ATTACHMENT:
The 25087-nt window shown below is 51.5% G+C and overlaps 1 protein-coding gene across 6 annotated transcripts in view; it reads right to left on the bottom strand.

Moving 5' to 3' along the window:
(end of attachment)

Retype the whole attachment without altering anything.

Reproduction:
The 25087-nt window shown below is 51.5% G+C and overlaps 1 protein-coding gene across 6 annotated transcripts in view; it reads right to left on the bottom strand.

Moving 5' to 3' along the window: